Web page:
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But Viswanathan is the opposite of Lucy in real life
Unlike her character in the film, Viswanathan’s style is more of an “out of sight, out of mind” when it comes to the end of relationships—at least at first. “I kind of get over it like a guy does, out of sight, out of mind, in the beginning,” she says. “And then, like a month later, I’ll be like, ‘Oh my God.’ It takes a while to settle in for me.”
But Viswanathan does have one thing in common with Lucy. “I love holding on to memories and reflecting on them whenever I can. I love being sentimental,” she says, adding that she keeps a lot of mementos from past relationships. “Every letter, anything ever written to me, I think I’ll hold onto forever.”
So, what would she leave in an IRL version of the gallery? “I’ve recently found a card; I went to a magic show with my ex and the magician did this trick and I had to write his name on the back of the card. So that feels very Broken Hearts Gallery.”
Broken Hearts Gallery is especially significant now
While the movie was shot over the summer of 2019, months before the COVID-19 pandemic changed life as we know it, looking back on the time spent filming now—where the actors could run around NYC and Toronto, getting pastries from Nadège and hanging out in Trinity Bellwoods Park, something Viswanathan says she loved—has made the film take on a special significance for her. “The current situation that we’re in really makes our film seem like such a fantasy,” she says. “Even for me watching it, I get so much out of it because you get to experience New York and going to restaurants and karaoke bars, and it just is truly a social, adventurous life that we’re all missing and craving right now.”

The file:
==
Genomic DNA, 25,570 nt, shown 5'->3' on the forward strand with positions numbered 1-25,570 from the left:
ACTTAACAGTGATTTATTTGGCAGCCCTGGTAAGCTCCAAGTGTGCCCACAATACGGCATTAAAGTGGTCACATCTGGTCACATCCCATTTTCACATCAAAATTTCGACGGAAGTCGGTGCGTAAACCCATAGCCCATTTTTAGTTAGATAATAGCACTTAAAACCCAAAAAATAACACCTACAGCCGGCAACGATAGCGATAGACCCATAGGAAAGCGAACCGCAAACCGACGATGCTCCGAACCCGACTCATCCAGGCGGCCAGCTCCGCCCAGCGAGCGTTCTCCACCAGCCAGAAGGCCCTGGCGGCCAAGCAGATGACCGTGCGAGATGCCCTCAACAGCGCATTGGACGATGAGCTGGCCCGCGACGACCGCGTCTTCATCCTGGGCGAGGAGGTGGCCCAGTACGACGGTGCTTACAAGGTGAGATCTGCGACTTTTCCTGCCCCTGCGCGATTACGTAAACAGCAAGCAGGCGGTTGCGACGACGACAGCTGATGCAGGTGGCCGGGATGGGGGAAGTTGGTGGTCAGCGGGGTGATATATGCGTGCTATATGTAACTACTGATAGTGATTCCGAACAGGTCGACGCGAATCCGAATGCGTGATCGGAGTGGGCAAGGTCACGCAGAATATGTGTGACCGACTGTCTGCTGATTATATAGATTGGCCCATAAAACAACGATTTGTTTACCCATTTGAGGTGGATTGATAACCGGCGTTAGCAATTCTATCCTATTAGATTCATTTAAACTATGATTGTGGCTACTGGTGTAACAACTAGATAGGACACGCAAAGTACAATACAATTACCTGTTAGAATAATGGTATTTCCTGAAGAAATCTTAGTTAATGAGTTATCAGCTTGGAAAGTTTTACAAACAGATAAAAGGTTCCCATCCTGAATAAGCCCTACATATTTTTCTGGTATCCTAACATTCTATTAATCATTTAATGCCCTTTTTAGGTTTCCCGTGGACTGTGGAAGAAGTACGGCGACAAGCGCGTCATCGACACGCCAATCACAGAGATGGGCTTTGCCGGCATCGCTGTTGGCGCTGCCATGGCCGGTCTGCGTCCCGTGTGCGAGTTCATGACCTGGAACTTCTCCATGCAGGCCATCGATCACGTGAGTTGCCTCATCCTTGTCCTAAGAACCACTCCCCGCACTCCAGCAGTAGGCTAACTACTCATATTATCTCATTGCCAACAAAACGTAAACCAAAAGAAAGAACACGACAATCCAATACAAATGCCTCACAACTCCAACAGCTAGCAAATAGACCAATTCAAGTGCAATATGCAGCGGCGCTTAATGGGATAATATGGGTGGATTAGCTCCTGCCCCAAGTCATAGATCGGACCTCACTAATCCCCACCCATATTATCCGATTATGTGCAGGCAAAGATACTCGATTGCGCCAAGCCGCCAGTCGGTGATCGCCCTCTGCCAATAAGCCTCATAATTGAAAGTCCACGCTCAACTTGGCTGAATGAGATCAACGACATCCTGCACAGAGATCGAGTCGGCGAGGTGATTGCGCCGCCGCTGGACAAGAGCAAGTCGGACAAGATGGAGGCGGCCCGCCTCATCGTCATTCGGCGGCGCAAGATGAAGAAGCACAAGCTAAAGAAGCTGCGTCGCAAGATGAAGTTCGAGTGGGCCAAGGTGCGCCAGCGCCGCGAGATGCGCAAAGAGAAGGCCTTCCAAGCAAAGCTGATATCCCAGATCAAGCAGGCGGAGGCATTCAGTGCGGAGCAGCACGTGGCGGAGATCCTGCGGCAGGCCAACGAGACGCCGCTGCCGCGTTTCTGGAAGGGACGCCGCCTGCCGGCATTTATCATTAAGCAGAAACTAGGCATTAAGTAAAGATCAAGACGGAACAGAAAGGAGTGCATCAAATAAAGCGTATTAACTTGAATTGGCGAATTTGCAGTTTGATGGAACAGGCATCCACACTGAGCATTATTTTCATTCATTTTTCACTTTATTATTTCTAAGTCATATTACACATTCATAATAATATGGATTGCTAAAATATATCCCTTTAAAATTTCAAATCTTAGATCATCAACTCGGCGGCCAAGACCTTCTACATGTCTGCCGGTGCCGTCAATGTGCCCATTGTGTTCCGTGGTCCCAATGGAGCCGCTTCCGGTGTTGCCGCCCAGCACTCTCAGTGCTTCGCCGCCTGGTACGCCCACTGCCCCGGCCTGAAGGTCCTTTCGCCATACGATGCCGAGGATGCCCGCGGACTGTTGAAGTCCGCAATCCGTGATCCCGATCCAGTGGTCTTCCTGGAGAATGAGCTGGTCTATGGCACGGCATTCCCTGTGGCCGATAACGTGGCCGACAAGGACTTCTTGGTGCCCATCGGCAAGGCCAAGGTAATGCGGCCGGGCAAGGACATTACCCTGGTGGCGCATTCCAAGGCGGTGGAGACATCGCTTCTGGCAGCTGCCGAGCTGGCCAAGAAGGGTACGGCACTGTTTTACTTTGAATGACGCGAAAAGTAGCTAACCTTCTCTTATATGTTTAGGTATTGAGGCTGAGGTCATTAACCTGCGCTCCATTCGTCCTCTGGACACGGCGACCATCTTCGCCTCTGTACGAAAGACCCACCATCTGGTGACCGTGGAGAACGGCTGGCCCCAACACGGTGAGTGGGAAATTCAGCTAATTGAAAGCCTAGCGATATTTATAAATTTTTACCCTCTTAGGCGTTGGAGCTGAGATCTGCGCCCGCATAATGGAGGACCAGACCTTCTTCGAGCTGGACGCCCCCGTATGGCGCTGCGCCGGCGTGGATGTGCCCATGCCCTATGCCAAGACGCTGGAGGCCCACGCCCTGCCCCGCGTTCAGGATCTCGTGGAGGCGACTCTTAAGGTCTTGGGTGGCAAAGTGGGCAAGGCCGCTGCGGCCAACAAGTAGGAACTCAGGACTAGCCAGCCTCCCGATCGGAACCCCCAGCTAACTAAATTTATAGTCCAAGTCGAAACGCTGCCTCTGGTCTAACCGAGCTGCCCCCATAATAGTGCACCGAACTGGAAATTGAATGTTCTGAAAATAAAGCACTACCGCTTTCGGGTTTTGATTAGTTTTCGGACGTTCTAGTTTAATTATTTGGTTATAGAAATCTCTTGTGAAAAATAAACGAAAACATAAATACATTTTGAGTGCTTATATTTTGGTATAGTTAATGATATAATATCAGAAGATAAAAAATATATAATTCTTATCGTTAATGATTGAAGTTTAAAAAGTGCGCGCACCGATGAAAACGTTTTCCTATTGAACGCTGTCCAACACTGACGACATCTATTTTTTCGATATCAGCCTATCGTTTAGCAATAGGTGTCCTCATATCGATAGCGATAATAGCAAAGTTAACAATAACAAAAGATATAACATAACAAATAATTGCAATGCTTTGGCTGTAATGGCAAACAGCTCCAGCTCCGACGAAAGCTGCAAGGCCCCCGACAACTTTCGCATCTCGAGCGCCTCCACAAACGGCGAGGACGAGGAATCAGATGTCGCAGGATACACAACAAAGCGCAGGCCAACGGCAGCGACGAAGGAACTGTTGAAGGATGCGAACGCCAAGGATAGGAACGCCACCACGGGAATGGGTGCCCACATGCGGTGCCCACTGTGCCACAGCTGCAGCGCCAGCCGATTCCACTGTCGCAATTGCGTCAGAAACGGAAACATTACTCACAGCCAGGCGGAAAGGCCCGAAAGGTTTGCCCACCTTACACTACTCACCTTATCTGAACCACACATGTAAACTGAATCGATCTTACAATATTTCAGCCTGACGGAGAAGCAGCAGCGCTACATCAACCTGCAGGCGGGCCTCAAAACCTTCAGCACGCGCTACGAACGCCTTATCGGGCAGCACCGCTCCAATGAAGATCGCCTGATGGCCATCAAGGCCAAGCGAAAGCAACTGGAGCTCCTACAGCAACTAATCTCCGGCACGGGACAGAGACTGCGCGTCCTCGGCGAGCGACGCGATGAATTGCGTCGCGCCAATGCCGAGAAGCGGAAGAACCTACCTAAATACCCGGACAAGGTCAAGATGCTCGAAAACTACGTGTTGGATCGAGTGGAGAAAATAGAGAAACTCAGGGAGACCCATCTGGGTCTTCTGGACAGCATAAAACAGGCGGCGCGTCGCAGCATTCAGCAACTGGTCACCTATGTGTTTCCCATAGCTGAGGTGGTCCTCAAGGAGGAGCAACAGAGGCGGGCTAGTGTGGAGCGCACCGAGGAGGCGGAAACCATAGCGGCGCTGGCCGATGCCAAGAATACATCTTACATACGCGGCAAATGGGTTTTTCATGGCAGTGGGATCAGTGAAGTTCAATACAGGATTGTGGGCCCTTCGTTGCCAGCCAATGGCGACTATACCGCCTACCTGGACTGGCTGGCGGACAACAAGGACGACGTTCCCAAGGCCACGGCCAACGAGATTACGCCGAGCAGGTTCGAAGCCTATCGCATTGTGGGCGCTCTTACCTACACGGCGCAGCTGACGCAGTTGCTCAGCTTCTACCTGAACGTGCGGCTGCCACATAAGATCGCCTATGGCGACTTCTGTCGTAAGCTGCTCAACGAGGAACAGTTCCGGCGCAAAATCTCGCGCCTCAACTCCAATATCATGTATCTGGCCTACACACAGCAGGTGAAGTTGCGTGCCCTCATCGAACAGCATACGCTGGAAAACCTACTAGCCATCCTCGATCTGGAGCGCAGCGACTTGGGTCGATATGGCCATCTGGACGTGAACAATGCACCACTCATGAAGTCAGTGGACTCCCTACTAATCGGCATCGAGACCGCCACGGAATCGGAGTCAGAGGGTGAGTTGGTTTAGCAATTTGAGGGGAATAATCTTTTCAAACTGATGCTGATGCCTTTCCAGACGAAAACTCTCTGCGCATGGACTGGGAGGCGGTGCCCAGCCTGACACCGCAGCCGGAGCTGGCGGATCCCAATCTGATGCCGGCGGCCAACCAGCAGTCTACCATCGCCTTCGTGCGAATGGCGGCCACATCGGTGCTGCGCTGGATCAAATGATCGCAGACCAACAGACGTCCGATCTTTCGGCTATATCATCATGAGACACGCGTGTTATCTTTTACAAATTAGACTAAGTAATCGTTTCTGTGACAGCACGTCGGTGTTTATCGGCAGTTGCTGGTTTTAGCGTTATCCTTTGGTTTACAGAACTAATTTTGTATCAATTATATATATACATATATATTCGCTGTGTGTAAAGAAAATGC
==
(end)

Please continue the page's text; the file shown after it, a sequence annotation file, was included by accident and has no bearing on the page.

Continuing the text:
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And ultimately, the actor says she hopes that the film helps viewers escape into that fantasy of the before times; a time when people could jump into a cab, run around Brooklyn and just…touch other people in general. “I hope that people reminisce on their heartbreaks and those friendships that have gotten them through,” Viswanathan says. “I think it’s a really powerful thing that Lucy does; she turns her pain and heartbreak into something beautiful and asks the world to share it with her. It’s easier said than done sometimes, but I think that’s really inspiring.”
And yes, this film could 100% have taken place in Australia
With both Viswanathan and Montgomery hailing from Australia, it’s hard not to imagine that this film could have easily been set somewhere in the southern hemisphere. Although Viswanathan agrees that it would be a *much* different movie if set somewhere like Sydney. “There’d be more beaches. There’d be more tanned and blonde people, probably,” she muses. “You can really only go two ways in Australia: it’s like either a beach or the outback. An Outback Broken Hearts Gallery would be sick, you’d have dirt bikes and crocodiles.”
Like we said, a pretty different movie.
The Broken Hearts Gallery is now available to rent or purchase on Amazon Prime, Google Play and YouTube.